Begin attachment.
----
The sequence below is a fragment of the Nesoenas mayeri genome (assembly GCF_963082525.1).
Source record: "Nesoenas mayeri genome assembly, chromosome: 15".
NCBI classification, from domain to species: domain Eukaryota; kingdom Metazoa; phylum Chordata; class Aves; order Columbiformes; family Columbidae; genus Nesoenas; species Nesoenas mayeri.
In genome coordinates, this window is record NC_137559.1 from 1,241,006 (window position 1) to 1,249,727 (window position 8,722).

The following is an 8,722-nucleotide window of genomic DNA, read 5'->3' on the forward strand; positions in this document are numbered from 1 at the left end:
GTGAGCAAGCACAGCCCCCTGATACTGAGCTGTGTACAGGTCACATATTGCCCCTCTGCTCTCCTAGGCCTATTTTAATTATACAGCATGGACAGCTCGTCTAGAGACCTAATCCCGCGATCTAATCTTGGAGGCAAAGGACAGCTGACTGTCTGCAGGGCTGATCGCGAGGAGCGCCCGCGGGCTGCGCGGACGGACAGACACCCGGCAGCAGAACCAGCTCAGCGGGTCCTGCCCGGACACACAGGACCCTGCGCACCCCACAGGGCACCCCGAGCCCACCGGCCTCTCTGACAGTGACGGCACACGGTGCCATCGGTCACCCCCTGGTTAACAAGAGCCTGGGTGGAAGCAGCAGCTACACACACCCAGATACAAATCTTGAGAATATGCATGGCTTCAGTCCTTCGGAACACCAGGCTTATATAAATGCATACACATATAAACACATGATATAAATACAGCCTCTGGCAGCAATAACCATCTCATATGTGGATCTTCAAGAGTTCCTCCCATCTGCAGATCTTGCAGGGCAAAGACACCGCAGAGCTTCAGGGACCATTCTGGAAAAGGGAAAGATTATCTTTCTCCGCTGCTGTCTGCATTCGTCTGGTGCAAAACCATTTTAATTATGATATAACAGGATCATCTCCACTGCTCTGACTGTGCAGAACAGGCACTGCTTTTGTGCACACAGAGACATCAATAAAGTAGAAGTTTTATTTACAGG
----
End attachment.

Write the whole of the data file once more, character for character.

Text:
The sequence below is a fragment of the Nesoenas mayeri genome (assembly GCF_963082525.1).
Source record: "Nesoenas mayeri genome assembly, chromosome: 15".
NCBI classification, from domain to species: domain Eukaryota; kingdom Metazoa; phylum Chordata; class Aves; order Columbiformes; family Columbidae; genus Nesoenas; species Nesoenas mayeri.
In genome coordinates, this window is record NC_137559.1 from 1,241,006 (window position 1) to 1,249,727 (window position 8,722).

The following is an 8,722-nucleotide window of genomic DNA, read 5'->3' on the forward strand; positions in this document are numbered from 1 at the left end:
GTGAGCAAGCACAGCCCCCTGATACTGAGCTGTGTACAGGTCACATATTGCCCCTCTGCTCTCCTAGGCCTATTTTAATTATACAGCATGGACAGCTCGTCTAGAGACCTAATCCCGCGATCTAATCTTGGAGGCAAAGGACAGCTGACTGTCTGCAGGGCTGATCGCGAGGAGCGCCCGCGGGCTGCGCGGACGGACAGACACCCGGCAGCAGAACCAGCTCAGCGGGTCCTGCCCGGACACACAGGACCCTGCGCACCCCACAGGGCACCCCGAGCCCACCGGCCTCTCTGACAGTGACGGCACACGGTGCCATCGGTCACCCCCTGGTTAACAAGAGCCTGGGTGGAAGCAGCAGCTACACACACCCAGATACAAATCTTGAGAATATGCATGGCTTCAGTCCTTCGGAACACCAGGCTTATATAAATGCATACACATATAAACACATGATATAAATACAGCCTCTGGCAGCAATAACCATCTCATATGTGGATCTTCAAGAGTTCCTCCCATCTGCAGATCTTGCAGGGCAAAGACACCGCAGAGCTTCAGGGACCATTCTGGAAAAGGGAAAGATTATCTTTCTCCGCTGCTGTCTGCATTCGTCTGGTGCAAAACCATTTTAATTATGATATAACAGGATCATCTCCACTGCTCTGACTGTGCAGAACAGGCACTGCTTTTGTGCACACAGAGACATCAATAAAGTAGAAGTTTTATTTACAGG